Kerala elephant tragedy: SC seeks reply of Centre, 13 states on plea against barbaric practices

The petition sought declaration of the practice of using barbaric means/snares/shaved sticks/explosives to ward off wild animals as illegal, unconstitutional.

Published: 10th July 2020 03:55 PM  |   Last Updated: 10th July 2020 04:38 PM   |  A+A-

The elephant that died after eating a pineapple filled with firecrackers

The elephant in Kerala which died allegedly after eating explosive-laden fruit (Photo| Mohan Krishnan)


NEW DELHI: The Supreme Court on Friday sought response from Centre, Kerala and 13 other states on a plea challenging the barbaric practices to ward off wild animals terming them as illegal and unconstitutional and violating Article 14 and 21 of the Constitution.

The plea filed by an advocate has also sought issuance of guidelines for creation of Standard Operating Procedures (SOP) to tackle such incidents and filling up of vacancies in forest forces across the country.

A bench of Chief Justice S A Bobde and Justices R Subhash Reddy and A S Bopanna issued notice to Centre and 13 states including Kerala and sought their responses.

The petition sought declaration of the practice of using barbaric means/snares/shaved sticks/explosives to ward off wild animals as illegal, unconstitutional, and violative of Articles 14, and 21 of the Constitution.

Petitioner Subham Awasthi in his plea has referred to an incident of Kerala, where a pregnant elephant recently died after eating a pineapple stuffed with firecrackers, offered to her allegedly by some locals.

Besides, Kerala other States which are made party in the petition include Andhra Pradesh, Assam, Chhattisgarh, Jharkhand, Karnataka, Meghalaya, Nagaland, Odisha, Tamil Nadu, Tripura, Uttarakhand and West Bengal.

Awasthi said that the incident which happened in Kerala and hundreds of incidents like it are waiting to unfold in various parts of country due to the dubious practice of using snares to scare wild animals.

"It is quite pertinent to mention here that such practices happen due to lack of scientific involvement and awareness about Animal Human Conflicts and lack of information about other ways of dealing with it.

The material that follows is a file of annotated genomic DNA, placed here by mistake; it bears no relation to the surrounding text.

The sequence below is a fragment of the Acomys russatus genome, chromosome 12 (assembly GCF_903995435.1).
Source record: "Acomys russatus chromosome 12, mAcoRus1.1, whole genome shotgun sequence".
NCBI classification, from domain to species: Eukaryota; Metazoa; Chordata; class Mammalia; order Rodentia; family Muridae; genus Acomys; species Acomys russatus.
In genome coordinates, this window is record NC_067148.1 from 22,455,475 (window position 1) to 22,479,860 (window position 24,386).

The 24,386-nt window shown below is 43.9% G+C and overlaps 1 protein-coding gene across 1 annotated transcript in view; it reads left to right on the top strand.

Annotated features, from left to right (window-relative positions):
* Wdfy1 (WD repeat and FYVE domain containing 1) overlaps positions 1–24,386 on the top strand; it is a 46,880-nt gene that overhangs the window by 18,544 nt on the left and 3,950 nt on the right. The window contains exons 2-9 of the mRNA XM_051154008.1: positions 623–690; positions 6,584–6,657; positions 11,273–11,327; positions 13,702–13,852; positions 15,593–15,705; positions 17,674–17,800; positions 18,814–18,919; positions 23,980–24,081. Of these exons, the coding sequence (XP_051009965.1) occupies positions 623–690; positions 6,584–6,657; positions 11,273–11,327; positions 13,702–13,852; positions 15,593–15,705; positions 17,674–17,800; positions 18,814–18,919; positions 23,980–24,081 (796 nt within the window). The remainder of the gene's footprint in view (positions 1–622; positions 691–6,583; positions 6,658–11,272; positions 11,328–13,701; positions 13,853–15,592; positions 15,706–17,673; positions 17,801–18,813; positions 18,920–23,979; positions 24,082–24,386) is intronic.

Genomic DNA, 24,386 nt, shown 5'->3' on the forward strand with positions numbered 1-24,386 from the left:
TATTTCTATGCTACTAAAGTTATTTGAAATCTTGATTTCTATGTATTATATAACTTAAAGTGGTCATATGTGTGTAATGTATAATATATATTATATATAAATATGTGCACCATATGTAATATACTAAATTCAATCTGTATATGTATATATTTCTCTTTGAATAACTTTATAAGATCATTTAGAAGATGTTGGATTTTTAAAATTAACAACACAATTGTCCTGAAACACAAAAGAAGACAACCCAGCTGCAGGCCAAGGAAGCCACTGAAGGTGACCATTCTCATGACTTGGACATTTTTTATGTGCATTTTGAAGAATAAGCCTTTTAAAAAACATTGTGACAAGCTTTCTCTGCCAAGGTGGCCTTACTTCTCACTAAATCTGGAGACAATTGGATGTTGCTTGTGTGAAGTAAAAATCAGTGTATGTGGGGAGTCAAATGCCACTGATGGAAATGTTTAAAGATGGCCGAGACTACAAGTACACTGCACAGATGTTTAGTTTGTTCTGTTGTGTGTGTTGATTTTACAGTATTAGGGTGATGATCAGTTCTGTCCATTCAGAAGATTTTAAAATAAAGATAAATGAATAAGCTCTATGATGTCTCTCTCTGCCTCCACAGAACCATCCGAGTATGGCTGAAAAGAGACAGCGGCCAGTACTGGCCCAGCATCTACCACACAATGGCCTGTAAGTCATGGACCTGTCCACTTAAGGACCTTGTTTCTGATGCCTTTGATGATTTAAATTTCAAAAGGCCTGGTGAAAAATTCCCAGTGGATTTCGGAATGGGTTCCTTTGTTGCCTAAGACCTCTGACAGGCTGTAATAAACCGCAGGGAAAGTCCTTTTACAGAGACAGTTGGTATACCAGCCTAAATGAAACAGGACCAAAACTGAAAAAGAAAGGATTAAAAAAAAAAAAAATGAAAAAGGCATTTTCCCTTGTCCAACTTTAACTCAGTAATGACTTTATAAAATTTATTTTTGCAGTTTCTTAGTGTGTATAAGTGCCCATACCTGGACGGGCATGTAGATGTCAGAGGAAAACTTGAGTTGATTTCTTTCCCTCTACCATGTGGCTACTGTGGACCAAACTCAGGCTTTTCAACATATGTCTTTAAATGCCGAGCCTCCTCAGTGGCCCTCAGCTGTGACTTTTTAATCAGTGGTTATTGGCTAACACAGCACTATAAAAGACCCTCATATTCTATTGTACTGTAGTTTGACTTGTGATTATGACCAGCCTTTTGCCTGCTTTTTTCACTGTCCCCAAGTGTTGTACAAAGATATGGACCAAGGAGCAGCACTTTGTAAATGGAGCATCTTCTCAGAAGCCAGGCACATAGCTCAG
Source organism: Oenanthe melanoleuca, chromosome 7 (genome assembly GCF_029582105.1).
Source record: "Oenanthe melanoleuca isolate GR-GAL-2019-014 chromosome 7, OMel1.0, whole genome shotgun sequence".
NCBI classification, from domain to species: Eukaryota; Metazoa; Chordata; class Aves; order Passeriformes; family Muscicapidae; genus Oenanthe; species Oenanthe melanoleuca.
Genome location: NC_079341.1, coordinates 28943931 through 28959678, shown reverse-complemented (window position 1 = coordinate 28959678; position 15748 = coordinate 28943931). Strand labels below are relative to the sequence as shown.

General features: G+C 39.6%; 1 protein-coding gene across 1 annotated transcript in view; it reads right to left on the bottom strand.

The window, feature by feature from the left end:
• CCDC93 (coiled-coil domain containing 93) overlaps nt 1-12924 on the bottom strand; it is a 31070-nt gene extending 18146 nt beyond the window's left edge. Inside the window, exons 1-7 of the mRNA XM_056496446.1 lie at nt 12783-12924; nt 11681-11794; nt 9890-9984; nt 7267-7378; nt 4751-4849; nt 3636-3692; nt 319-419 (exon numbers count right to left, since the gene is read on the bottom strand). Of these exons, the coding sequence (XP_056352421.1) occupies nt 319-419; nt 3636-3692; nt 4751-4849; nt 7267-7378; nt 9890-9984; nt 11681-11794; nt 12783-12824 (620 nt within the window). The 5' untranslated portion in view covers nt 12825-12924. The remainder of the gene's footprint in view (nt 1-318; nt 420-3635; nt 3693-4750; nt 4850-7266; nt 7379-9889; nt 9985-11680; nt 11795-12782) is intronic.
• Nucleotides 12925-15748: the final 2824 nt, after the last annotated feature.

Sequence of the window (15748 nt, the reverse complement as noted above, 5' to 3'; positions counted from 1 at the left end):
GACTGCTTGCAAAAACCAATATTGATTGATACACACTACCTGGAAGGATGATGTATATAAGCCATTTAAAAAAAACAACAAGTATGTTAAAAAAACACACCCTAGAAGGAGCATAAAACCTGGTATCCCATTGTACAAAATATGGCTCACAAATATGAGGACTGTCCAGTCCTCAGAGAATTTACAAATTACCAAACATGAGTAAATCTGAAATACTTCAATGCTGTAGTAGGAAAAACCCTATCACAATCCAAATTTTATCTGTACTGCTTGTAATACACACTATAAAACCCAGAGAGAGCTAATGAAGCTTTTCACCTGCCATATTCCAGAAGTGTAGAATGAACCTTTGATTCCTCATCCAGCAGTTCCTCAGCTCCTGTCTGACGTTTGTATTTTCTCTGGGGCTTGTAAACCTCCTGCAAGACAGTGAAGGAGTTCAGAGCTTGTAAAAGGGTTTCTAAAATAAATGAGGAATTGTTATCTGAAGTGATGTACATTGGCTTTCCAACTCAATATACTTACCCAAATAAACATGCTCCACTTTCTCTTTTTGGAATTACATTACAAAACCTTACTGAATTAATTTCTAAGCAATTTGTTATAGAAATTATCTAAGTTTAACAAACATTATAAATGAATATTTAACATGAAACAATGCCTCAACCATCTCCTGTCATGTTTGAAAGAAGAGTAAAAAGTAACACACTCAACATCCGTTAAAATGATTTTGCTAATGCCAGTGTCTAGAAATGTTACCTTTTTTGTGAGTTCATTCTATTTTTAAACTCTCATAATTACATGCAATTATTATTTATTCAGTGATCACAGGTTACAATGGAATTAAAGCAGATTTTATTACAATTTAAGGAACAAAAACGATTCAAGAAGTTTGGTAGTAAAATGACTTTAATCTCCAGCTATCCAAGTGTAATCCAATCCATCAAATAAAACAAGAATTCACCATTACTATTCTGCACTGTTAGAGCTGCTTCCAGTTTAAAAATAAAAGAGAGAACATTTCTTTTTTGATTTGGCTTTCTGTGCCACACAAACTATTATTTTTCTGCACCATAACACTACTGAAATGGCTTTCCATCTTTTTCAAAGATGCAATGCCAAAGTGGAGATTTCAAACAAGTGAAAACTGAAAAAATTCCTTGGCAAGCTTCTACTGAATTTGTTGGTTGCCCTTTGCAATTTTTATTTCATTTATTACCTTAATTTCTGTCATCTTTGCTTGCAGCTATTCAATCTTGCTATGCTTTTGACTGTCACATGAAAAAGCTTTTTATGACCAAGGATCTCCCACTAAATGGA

Furthermore, there is an acute shortage of staff in Forest Forces to effectively manage this," the plea filed through advocate Vivek Narayan Mishra said.

He referred to various scriptures in Hinduism, Jainism and Buddhism religions, which prohibited cruelty against animals and said, "the cruelty with which elephants are treated nowadays is a far cry from what it was like in ancient India where they had pride of place.No army could be imagined without elephants leading the charge".

"On May 27, a pregnant elephant succumbed to injuries caused by the eating of a Pineapple filled with crackers which was left by the villagers/farmers/local men to ward off wild animals straying into the area which had their fields/property.

It was again reported that this was not an isolated incident as another Elephant had died due to similar circumstances in Kerala," the plea said.

It said that such an act of desperation to save their crops by farmers/villagers in the vicinity of Silent Valley National Park in Kerala shows the level of desperation or helplessness of the farmers/villagers in these villages.

"It is quite a common practice to scare off wild animals or scare wild boars/Nilgai etc by using food stuff filled with crackers as a bait as the damage caused by these animals at times is severe and there happens to be no means to stop it.

The Forest department across India has failed in this endeavour to protect the Wildlife and Humankind due to a severe shortage of staff and lack of scientific measures being used by general populace," the plea said.

It referred to Centre's 1992 initiative 'Project Elephant' under which different varieties of rice were cultivated in association with Central Rice Research Institute which was not eaten by Elephants and was thus left untouched.

"It is submitted that similar simpler tools need to be developed to counter the menace of Wild Boars/Nilgais/Other Animals so that the farmers/villagers/local residents do not use such barbaric means to ward off Wild Animals," it said.

The plea said that several nations have banned or restricted the practice of usage of such barbaric means to minimise damage caused due to Human-Wildlife Conflicts but the fundamental rights of Indian citizens and wild animals are being violated continuously, despite reforms introduced by the legislature.

"The practice of using shaved sticks, fruits/food filled with crackers, snares to ward off animals is antithetical to India's obligations towards the fulfilment of fundamental rights of the Animals,” it added.

The plea sought directions to Centre and State governments to make necessary amendments in the Prevention of Cruelty against Animals Act, 1960 to enhance Punishments for causing Cruelty against Animals making it more stringent as per modern times.

It sought directions to the Centre and the State governments to update their forest forces with modern equipment and necessary literature required to fulfil their duties to the absolute best.

Besides other reliefs, the plea sought direction to Centre and the States to issue guidelines for the tracking of Elephants in order to save them from the threat of extinction and cruelty against them.

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